Five Thoughts From the Big East Tournament: Wednesday Afternoon EditonPosted by Brian Otskey on March 13th, 2013
Brian Otskey attended the afternoon session of the Big East Tournament and filed this report. Follow him on Twitter @botskey
- Cincinnati proved it was NCAA Tournament worthy in the first game of the day, easily dispatching Providence by 17 points. The Bearcats, who had lost six of their last nine games to put their NCAA hopes in some jeopardy, left no doubt this afternoon. Cincinnati brought it on the defensive end and limited Providence to 28% shooting. The Bearcats were well prepared for what they would encounter from what had been a hot Friars team. Coach Mick Cronin said he wanted to make Kadeem Batts uncomfortable and that they did. Cincinnati also held Bryce Cotton, the Big East’s leading scorer, to 12 points on just 5-of-15 shooting. Cincinnati was at its best this season when it defended well. We saw that today and that’s the reason why the Bearcats will hear their name called this Sunday regardless of what happens the rest of the way at Madison Square Garden.
- Providence couldn’t get the big wins it needed down the stretch in losing its regular season finale to Connecticut on Saturday and following that up this afternoon with a dismal performance against Cincinnati. Providence was a long shot to make the NCAA Tournament but its late season surge had put the Friars in position to sneak into the field with a solid ending to the season and a run at the Garden. Most people have felt Providence is a year away and that’s what we saw today and last Saturday. The Friars needed to beat UConn, Cincinnati and probably Georgetown tomorrow in order to have a chance. They lost to the Huskies and Bearcats and as a result won’t have a chance to play the Hoyas. Providence is NIT-bound but this has been a successful season for Ed Cooley’s group. It’s one to build upon as the Friars transition into the “new” Big East next season.
- Syracuse re-discovered its offense in a 75-63 win over Seton Hall to cap the afternoon session, shooting 56% for the game against the Pirates. James Southerland poured in 20 points and Brandon Triche got his shot back for the Orange, who will advance to face Pittsburgh in Thursday’s quarterfinals. Syracuse’s ability to hit the three was particularly encouraging in this game because the Orange were connecting only 30% of the time from deep in conference play coming into the day. Another huge positive was Michael Carter-Williams, who tied a Big East Tournament record with 14 assists. MCW also committed just one turnover. Syracuse is at its best when Carter-Williams is creating rather than shooting. He did that today and the Orange were better for it. Syracuse still has problems offensively but this group can still fill it up when it gets it going. A truer test of whether this is sustainable will come tomorrow against the physical Panthers, who held Syracuse to 55 points in their prior meeting this season.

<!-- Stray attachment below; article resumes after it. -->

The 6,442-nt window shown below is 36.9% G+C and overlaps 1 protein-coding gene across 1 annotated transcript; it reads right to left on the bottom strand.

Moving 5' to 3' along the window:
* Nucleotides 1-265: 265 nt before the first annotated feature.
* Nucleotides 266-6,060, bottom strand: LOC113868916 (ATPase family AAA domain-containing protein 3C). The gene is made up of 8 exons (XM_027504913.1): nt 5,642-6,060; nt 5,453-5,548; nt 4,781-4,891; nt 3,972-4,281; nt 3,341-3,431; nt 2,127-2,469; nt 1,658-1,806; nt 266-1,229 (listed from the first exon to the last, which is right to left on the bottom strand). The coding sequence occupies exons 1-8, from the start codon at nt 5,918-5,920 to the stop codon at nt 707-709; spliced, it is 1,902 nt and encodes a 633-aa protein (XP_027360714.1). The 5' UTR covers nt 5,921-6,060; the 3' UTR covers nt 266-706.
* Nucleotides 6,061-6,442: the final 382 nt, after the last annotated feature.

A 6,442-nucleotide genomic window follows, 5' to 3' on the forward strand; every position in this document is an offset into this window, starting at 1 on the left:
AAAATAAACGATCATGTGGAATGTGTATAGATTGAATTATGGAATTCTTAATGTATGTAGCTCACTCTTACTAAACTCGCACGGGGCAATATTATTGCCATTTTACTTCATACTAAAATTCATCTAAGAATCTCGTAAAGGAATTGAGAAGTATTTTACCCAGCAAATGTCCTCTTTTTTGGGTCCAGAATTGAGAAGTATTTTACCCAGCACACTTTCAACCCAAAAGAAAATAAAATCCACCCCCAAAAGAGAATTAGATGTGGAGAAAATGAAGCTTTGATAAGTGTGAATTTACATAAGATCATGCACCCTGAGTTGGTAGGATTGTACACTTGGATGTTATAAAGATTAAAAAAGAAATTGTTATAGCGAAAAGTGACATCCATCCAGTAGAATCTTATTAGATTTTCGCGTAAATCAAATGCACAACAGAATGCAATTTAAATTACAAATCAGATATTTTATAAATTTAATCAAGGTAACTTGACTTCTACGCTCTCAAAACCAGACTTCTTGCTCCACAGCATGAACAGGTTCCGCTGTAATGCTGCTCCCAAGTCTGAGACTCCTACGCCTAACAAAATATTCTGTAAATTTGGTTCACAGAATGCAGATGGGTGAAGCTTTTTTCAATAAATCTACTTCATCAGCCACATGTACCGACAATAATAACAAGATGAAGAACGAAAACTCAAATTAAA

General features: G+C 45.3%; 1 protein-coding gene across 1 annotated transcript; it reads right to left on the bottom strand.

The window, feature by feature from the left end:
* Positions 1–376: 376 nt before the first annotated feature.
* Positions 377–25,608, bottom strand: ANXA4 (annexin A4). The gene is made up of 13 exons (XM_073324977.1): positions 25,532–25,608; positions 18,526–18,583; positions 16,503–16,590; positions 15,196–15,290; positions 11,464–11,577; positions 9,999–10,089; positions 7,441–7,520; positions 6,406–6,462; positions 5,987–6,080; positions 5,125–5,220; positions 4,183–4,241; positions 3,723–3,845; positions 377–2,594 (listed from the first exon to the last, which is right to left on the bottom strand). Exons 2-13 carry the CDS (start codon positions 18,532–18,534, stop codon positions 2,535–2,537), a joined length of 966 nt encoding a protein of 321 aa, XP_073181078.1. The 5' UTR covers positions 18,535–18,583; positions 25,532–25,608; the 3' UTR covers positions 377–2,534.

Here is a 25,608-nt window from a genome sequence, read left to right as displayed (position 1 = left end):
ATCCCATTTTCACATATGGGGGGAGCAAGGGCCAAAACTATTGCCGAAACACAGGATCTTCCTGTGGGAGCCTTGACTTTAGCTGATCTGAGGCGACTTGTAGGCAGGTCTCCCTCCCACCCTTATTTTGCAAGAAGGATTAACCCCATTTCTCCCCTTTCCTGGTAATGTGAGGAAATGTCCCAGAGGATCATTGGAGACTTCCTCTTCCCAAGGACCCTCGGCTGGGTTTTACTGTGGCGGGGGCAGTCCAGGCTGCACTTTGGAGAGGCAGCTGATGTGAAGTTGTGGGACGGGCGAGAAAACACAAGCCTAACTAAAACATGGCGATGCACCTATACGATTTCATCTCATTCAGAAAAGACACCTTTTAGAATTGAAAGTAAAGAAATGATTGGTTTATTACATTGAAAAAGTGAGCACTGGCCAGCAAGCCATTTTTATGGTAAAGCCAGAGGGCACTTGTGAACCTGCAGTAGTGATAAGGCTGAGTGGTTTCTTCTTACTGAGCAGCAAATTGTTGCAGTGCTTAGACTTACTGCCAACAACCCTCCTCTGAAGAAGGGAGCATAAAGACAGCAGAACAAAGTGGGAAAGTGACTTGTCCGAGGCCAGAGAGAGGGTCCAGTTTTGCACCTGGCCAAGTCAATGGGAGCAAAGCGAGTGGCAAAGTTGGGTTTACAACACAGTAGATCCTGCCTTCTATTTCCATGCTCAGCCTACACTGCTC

- Seton Hall didn’t pack it in and actually showed a lot of fight. It has been a terrible season for Kevin Willard’s Pirates, a team that posted the program’s worst Big East record since the 1985-86 season (3-15). Seton Hall didn’t look like a 3-15 team today, at least in the first half. The Pirates came out with a purpose and played perhaps their best half of the season. They made six first half threes and connected on 50% of their shots overall. Turnovers have been a bugaboo for the Hall all year long but it committed just 10 for the game today, allowing them to stay in the game with the Orange for the better part of 40 minutes. Eventually Syracuse’s superior talent wore the beleaguered Pirates down but this was a team that had nothing to lose and played like it. It’s something for Willard to build upon in what will be a long offseason for the Pirates.
- Jim Boeheim is soaking it all in this week. The Syracuse coach wasn’t “emotional” per se but he spent the majority of his postgame press conference reflecting on the great memories he’s had over his 34 years in the Big East, saying he was thinking of many great memories as he sat in the locker room before today’s game. You can tell Boeheim doesn’t want this to end but he kept harping one point — that it’s a minor miracle the Big East lasted as long as it did. Boeheim said the split was inevitable and credited the late Dave Gavitt for holding a league full of diverse schools and interests together for so long. Boeheim said the question people should be asking is not why the Big East broke up but why it took so long to do so. It’s hard to argue with him on that point given what we’ve seen over the last few years.